The human gastrointestinal (GI) tract harbors a complex consortium of trillions of microbes, thousands of bacterial phylotypes, methanogenic archaea, and fungi colonizing the entire length of the gut. Collectively this is termed microbiota, which contains at least 100 times as many gene products as the host genome. Although it is largely unexplored and underappreciated, the gut microbiota plays a critical role in states of both health and disease. Accumulating evidence indicates that the gut microbiota is essential in energy metabolism, host intestinal immune function and is also crucial in developing several diseases, including diabetes, non-alcoholic fatty liver disease, inflammatory bowel diseases, and even cancer. My research focuses on developing strategic alterations in microbiota, which will, in turn, treat human ailments, including those of infectious origin.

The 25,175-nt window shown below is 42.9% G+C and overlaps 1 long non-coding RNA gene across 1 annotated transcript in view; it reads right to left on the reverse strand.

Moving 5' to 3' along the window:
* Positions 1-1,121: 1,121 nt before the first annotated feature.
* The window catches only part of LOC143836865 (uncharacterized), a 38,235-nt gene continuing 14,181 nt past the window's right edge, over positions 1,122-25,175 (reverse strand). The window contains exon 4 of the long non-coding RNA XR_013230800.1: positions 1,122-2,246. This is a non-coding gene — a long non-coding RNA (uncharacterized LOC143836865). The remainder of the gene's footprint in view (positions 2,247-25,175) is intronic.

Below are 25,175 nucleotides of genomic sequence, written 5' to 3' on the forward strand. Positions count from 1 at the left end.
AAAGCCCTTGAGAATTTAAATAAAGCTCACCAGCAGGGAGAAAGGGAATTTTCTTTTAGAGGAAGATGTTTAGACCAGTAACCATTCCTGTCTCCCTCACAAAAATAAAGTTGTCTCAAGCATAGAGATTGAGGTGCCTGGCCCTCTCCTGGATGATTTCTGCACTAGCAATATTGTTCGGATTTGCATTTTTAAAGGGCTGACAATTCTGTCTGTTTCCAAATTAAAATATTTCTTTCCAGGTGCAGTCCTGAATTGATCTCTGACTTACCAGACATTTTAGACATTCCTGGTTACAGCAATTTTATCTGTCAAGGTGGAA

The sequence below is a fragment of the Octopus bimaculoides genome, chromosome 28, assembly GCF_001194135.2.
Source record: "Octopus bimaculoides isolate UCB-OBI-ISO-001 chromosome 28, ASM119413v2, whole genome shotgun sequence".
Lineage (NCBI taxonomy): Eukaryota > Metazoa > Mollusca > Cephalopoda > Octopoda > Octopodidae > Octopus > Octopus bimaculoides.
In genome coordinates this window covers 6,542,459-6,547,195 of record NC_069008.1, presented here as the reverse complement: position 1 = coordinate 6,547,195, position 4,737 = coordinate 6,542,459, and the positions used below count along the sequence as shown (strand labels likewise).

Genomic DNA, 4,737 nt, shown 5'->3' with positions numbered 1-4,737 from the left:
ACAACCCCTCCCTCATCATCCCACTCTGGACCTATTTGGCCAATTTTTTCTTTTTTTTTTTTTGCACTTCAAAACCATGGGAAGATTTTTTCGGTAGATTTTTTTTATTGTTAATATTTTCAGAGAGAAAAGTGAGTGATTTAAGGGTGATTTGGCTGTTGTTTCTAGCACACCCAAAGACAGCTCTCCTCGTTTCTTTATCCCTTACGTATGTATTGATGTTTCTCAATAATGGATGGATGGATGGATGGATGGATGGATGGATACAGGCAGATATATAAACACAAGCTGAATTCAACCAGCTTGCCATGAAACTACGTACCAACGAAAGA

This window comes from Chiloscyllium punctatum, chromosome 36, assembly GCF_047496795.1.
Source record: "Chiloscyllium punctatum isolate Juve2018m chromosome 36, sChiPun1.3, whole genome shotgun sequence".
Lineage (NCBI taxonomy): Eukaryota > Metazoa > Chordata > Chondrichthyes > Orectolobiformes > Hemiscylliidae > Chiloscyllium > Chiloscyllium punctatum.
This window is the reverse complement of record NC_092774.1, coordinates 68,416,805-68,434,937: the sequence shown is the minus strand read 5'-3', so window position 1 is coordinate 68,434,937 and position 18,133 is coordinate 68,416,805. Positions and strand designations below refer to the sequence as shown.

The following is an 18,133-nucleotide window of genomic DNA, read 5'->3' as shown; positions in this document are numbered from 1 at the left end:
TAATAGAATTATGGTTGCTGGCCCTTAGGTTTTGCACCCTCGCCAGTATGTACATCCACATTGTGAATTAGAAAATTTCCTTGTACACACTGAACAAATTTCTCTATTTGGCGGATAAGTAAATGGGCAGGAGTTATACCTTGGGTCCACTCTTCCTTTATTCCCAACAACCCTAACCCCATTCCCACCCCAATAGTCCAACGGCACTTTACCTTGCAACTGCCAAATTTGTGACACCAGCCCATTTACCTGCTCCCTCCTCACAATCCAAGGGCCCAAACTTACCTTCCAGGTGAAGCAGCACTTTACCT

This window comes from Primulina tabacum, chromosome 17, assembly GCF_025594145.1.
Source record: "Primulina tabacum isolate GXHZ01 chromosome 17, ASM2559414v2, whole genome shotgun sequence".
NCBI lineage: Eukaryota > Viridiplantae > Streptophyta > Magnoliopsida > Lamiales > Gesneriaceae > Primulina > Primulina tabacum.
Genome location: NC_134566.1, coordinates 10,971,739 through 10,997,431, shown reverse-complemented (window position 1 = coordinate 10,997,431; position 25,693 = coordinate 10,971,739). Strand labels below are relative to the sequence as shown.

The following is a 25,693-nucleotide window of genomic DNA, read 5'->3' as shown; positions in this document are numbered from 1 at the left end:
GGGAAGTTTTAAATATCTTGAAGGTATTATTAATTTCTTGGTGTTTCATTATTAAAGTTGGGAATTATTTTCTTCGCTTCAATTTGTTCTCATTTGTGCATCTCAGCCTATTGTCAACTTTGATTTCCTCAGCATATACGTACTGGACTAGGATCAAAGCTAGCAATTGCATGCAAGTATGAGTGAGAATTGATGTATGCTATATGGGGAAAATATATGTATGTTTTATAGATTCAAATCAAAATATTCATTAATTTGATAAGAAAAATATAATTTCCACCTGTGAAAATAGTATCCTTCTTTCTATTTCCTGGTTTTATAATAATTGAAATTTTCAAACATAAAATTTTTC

- Cancer Immunology and Immunotherapy
- Gastrointestinal physiology and immunology (necrotizing enterocolitis)
- Immune Tolerance
- Immune-Mediated Disease
- Mucosal immunology